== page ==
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In re Marriage of Hogsett

Court of Appeals of Colorado, Sixth Division

December 13, 2018

In re the Marriage of Edi L. Hogsett, Appellant, and Marcia E. Neale, Appellee.

          Arapahoe County District Court No. 16DR30820 Honorable Bonnie McLean, Judge

          The Radman Law Firm, LLC, Diane R. Radman, Denver, Colorado; Harrington Brewster Clein, P.C., Rachel Catt, Denver, Colorado; Griffiths Law P.C., Ann C. Gushurst, Lone Tree, Colorado, for Appellant

          Plog Stein P.C., Stephen J. Plog, W. Curtis Wiberg, Jessica A. Saldin, Greenwood Village, Colorado, for Appellee

          OPINION

          FREYRE, JUDGE

         ¶ 1 Edi L. Hogsett and Marcia E. Neale, a same-sex couple, ended their thirteen-year relationship. Hogsett believed the parties were common law married and petitioned for dissolution. Neale disagreed and moved to dismiss the petition. The district court found that no common law marriage existed and granted Neale's motion to dismiss. Both parties agree that Obergefell v. Hodges, 576 U.S. ___, 135 S.Ct. 2584 (2015), which overturned laws banning same-sex marriage, applies retroactively in deciding whether a same-sex common law marriage exists between them.

         ¶ 2 This appeal raises a novel issue ― does the test for determining whether a common law marriage exists, articulated in People v. Lucero, 747 P.2d 660 (Colo. 1987), apply to a same-sex relationship? We answer that question "yes" but conclude that the Lucero test should be applied consistently with the realities and norms of a same-sex relationship, particularly during the period before same-sex marriages were legally recognized in Colorado. We further conclude that Obergefell provides same-sex couples in Colorado with the same right to establish common law marriages that opposite-sex couples enjoy.

         ¶ 3 Because the district court recognized the limitations of Lucero when applied to same-sex relationships, and because competent record evidence supports its finding that a common law marriage did not exist between the parties, we affirm the judgment dismissing the petition. We further reject the other contentions Hogsett raises.

         I. Background

         ¶ 4 Hogsett and Neale began dating in 2001 and ultimately entered into a long-term, committed relationship. They exchanged rings in an impromptu ceremony at a bar ― neither friends nor family attended this ceremony. They eventually lived together, referred to each other as "[p]artner," maintained joint accounts, initiated joint financial planning, and built a custom home together.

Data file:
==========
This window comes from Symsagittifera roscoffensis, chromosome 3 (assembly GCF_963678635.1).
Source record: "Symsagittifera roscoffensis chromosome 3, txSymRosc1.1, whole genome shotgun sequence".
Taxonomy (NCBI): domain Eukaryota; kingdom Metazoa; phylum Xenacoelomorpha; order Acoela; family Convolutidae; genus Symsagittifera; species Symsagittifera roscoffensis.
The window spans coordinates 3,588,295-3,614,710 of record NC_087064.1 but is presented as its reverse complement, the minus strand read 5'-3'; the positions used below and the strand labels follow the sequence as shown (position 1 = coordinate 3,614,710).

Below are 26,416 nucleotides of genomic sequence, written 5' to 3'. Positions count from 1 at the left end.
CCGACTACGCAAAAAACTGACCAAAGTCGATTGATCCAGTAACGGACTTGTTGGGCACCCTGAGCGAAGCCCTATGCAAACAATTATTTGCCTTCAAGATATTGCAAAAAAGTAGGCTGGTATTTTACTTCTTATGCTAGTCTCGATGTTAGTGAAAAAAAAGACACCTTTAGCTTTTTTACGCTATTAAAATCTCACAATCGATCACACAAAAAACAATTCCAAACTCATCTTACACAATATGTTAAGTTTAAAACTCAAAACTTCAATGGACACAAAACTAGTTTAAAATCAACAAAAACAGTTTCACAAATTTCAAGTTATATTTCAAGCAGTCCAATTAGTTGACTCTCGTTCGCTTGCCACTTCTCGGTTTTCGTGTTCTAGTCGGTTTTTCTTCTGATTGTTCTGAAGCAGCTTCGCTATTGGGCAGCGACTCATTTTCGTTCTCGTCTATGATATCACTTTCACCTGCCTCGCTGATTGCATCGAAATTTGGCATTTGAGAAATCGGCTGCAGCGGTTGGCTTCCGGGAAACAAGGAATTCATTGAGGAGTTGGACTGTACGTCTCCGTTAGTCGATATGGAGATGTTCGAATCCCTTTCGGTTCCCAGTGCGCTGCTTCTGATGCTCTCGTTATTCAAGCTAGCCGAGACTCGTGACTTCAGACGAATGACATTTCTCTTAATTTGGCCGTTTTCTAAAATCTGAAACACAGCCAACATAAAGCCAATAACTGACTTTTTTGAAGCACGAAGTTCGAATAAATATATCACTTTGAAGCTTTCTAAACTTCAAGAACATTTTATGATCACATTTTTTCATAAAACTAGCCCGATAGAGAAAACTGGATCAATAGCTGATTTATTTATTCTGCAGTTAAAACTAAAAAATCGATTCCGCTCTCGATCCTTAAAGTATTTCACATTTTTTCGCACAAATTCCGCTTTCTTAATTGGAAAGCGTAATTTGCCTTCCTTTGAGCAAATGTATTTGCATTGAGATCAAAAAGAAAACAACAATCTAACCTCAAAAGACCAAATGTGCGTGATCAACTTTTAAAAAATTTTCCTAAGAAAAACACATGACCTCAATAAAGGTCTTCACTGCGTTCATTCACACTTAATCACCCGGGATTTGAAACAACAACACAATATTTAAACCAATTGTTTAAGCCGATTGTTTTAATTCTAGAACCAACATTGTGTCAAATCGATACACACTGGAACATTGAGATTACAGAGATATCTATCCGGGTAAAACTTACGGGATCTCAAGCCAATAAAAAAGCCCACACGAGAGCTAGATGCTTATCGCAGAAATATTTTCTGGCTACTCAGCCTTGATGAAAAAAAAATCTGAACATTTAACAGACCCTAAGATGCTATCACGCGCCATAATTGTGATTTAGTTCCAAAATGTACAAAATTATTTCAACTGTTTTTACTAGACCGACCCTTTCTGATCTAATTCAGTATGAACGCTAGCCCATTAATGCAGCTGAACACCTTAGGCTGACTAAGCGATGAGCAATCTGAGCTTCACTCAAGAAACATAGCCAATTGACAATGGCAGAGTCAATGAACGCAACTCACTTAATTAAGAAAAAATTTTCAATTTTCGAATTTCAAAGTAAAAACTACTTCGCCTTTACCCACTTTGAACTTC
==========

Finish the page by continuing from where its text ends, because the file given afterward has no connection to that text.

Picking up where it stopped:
¶ 5 When the relationship ended in 2014, Hogsett and Neale jointly petitioned to dissolve a common law marriage. They executed a separation agreement dividing their property and obligating Neale to pay maintenance to Hogsett. Neale testified that she believed the petition was legally necessary to unravel their finances. Both parties agreed that the marriage date listed in the petition was "made up" and did not reflect the date of their impromptu ceremony or the date they celebrated as an anniversary.

         ¶ 6 At the initial status conference, and after learning that the court would need to first find that a marriage existed before it could dissolve the marriage, both parties agreed to jointly dismiss the petition. Thereafter, Neale stopped paying maintenance to Hogsett.

         ¶ 7 Hogsett then moved to reopen the dissolution case, but the court denied her motion. Next, she petitioned to dissolve a civil union between the parties, but ultimately withdrew that petition. Hogsett then filed a second petition to dissolve a common law marriage between her and Neale. Neale moved to dismiss the petition, arguing that the Lucero test was not met. She further argued that because the parties could not legally marry during their relationship, they could not have agreed - as Lucero requires - that they were married. Thus, the court could not retroactively find a common law marriage between them.

         ¶ 8 After an evidentiary hearing, the district court applied the Lucero test and found, by a preponderance of the evidence, that the parties were not common law married. The court said, "I do believe that the Court can find same-sex common law marriage existed," based on pre-Obergefell conduct, but it ultimately concluded that the parties' conduct did not evidence a common law marriage.

         ¶ 9 Hogsett moved for relief from the court's judgment under C.R.C.P. 59. Her motion was deemed denied under C.R.C.P. 59(j), and this appeal followed.

         II. Hogsett's Contentions

         ¶ 10 Hogsett raises four contentions on appeal: (1) the district court erred in applying the Lucero test and finding no common law marriage existed; (2) the court erroneously relied on parol evidence, rather than the language of the separation agreement, in determining whether the parties had mutually agreed to marriage; (3) the court committed evidentiary error by considering both information from the parties' mediation and the parties' statement to the court facilitator ...


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